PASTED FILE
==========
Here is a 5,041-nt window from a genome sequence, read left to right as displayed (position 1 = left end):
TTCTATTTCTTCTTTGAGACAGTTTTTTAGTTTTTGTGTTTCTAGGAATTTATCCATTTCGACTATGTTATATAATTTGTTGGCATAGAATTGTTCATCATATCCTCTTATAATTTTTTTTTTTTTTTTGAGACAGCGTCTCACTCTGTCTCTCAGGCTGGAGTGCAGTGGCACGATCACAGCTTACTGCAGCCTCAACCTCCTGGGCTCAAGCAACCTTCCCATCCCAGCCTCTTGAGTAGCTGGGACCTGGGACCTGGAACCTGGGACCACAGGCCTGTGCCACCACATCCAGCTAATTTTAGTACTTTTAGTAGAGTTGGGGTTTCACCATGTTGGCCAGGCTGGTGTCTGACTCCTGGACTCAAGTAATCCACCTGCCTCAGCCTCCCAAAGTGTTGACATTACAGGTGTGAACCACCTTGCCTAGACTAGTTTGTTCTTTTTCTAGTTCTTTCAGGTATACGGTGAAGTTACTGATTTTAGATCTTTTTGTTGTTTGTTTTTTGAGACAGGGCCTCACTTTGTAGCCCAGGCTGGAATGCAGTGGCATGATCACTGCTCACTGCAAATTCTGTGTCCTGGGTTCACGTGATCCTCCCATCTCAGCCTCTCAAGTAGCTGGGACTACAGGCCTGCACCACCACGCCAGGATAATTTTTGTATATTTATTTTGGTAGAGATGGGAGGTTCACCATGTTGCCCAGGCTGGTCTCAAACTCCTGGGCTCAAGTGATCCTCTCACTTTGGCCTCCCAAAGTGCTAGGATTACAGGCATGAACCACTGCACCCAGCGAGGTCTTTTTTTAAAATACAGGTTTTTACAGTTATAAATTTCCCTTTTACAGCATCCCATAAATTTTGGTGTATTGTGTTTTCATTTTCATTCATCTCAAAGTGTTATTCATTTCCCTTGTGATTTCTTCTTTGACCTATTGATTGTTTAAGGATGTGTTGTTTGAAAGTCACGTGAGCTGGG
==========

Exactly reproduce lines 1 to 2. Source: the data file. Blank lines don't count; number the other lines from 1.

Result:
Here is a 5,041-nt window from a genome sequence, read left to right as displayed (position 1 = left end):
TTCTATTTCTTCTTTGAGACAGTTTTTTAGTTTTTGTGTTTCTAGGAATTTATCCATTTCGACTATGTTATATAATTTGTTGGCATAGAATTGTTCATCATATCCTCTTATAATTTTTTTTTTTTTTTTGAGACAGCGTCTCACTCTGTCTCTCAGGCTGGAGTGCAGTGGCACGATCACAGCTTACTGCAGCCTCAACCTCCTGGGCTCAAGCAACCTTCCCATCCCAGCCTCTTGAGTAGCTGGGACCTGGGACCTGGAACCTGGGACCACAGGCCTGTGCCACCACATCCAGCTAATTTTAGTACTTTTAGTAGAGTTGGGGTTTCACCATGTTGGCCAGGCTGGTGTCTGACTCCTGGACTCAAGTAATCCACCTGCCTCAGCCTCCCAAAGTGTTGACATTACAGGTGTGAACCACCTTGCCTAGACTAGTTTGTTCTTTTTCTAGTTCTTTCAGGTATACGGTGAAGTTACTGATTTTAGATCTTTTTGTTGTTTGTTTTTTGAGACAGGGCCTCACTTTGTAGCCCAGGCTGGAATGCAGTGGCATGATCACTGCTCACTGCAAATTCTGTGTCCTGGGTTCACGTGATCCTCCCATCTCAGCCTCTCAAGTAGCTGGGACTACAGGCCTGCACCACCACGCCAGGATAATTTTTGTATATTTATTTTGGTAGAGATGGGAGGTTCACCATGTTGCCCAGGCTGGTCTCAAACTCCTGGGCTCAAGTGATCCTCTCACTTTGGCCTCCCAAAGTGCTAGGATTACAGGCATGAACCACTGCACCCAGCGAGGTCTTTTTTTAAAATACAGGTTTTTACAGTTATAAATTTCCCTTTTACAGCATCCCATAAATTTTGGTGTATTGTGTTTTCATTTTCATTCATCTCAAAGTGTTATTCATTTCCCTTGTGATTTCTTCTTTGACCTATTGATTGTTTAAGGATGTGTTGTTTGAAAGTCACGTGAGCTGGG